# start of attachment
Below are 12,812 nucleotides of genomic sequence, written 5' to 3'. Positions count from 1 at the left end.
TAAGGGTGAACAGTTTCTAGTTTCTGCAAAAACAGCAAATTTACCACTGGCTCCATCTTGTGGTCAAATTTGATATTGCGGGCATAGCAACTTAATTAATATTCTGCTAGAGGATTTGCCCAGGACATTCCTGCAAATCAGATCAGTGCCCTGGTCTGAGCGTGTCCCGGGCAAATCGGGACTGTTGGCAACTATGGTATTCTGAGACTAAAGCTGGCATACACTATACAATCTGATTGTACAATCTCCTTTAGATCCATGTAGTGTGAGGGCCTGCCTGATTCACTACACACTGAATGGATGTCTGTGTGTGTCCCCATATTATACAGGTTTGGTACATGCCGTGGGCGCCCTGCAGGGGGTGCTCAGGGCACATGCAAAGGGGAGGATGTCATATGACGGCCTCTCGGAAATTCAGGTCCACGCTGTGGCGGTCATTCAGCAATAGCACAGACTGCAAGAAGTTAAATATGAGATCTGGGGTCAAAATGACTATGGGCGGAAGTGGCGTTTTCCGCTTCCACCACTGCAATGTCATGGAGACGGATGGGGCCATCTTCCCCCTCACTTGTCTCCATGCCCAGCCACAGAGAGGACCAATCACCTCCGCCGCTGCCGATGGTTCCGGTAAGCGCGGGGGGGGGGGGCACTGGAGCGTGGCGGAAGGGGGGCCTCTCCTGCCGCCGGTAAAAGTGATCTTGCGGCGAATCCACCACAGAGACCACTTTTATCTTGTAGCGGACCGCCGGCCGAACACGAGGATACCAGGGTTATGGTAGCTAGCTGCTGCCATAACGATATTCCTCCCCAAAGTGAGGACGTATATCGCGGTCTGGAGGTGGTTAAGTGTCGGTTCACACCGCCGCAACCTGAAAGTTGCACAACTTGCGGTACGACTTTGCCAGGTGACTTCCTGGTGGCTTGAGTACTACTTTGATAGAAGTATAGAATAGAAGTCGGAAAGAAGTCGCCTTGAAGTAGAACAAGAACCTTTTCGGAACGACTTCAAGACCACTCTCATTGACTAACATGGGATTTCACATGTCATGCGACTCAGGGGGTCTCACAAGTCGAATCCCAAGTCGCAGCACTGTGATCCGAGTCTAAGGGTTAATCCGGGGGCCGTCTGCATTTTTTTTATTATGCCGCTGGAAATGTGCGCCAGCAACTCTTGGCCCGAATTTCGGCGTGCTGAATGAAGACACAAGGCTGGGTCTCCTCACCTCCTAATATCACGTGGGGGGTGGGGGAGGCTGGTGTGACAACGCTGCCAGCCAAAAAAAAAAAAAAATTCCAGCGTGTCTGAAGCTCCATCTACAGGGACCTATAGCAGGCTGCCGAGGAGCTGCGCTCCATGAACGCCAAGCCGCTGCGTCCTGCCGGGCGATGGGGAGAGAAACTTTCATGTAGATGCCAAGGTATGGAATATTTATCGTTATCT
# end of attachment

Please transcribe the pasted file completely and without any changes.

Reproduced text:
Below are 12,812 nucleotides of genomic sequence, written 5' to 3'. Positions count from 1 at the left end.
TAAGGGTGAACAGTTTCTAGTTTCTGCAAAAACAGCAAATTTACCACTGGCTCCATCTTGTGGTCAAATTTGATATTGCGGGCATAGCAACTTAATTAATATTCTGCTAGAGGATTTGCCCAGGACATTCCTGCAAATCAGATCAGTGCCCTGGTCTGAGCGTGTCCCGGGCAAATCGGGACTGTTGGCAACTATGGTATTCTGAGACTAAAGCTGGCATACACTATACAATCTGATTGTACAATCTCCTTTAGATCCATGTAGTGTGAGGGCCTGCCTGATTCACTACACACTGAATGGATGTCTGTGTGTGTCCCCATATTATACAGGTTTGGTACATGCCGTGGGCGCCCTGCAGGGGGTGCTCAGGGCACATGCAAAGGGGAGGATGTCATATGACGGCCTCTCGGAAATTCAGGTCCACGCTGTGGCGGTCATTCAGCAATAGCACAGACTGCAAGAAGTTAAATATGAGATCTGGGGTCAAAATGACTATGGGCGGAAGTGGCGTTTTCCGCTTCCACCACTGCAATGTCATGGAGACGGATGGGGCCATCTTCCCCCTCACTTGTCTCCATGCCCAGCCACAGAGAGGACCAATCACCTCCGCCGCTGCCGATGGTTCCGGTAAGCGCGGGGGGGGGGGGCACTGGAGCGTGGCGGAAGGGGGGCCTCTCCTGCCGCCGGTAAAAGTGATCTTGCGGCGAATCCACCACAGAGACCACTTTTATCTTGTAGCGGACCGCCGGCCGAACACGAGGATACCAGGGTTATGGTAGCTAGCTGCTGCCATAACGATATTCCTCCCCAAAGTGAGGACGTATATCGCGGTCTGGAGGTGGTTAAGTGTCGGTTCACACCGCCGCAACCTGAAAGTTGCACAACTTGCGGTACGACTTTGCCAGGTGACTTCCTGGTGGCTTGAGTACTACTTTGATAGAAGTATAGAATAGAAGTCGGAAAGAAGTCGCCTTGAAGTAGAACAAGAACCTTTTCGGAACGACTTCAAGACCACTCTCATTGACTAACATGGGATTTCACATGTCATGCGACTCAGGGGGTCTCACAAGTCGAATCCCAAGTCGCAGCACTGTGATCCGAGTCTAAGGGTTAATCCGGGGGCCGTCTGCATTTTTTTTATTATGCCGCTGGAAATGTGCGCCAGCAACTCTTGGCCCGAATTTCGGCGTGCTGAATGAAGACACAAGGCTGGGTCTCCTCACCTCCTAATATCACGTGGGGGGTGGGGGAGGCTGGTGTGACAACGCTGCCAGCCAAAAAAAAAAAAAAATTCCAGCGTGTCTGAAGCTCCATCTACAGGGACCTATAGCAGGCTGCCGAGGAGCTGCGCTCCATGAACGCCAAGCCGCTGCGTCCTGCCGGGCGATGGGGAGAGAAACTTTCATGTAGATGCCAAGGTATGGAATATTTATCGTTATCT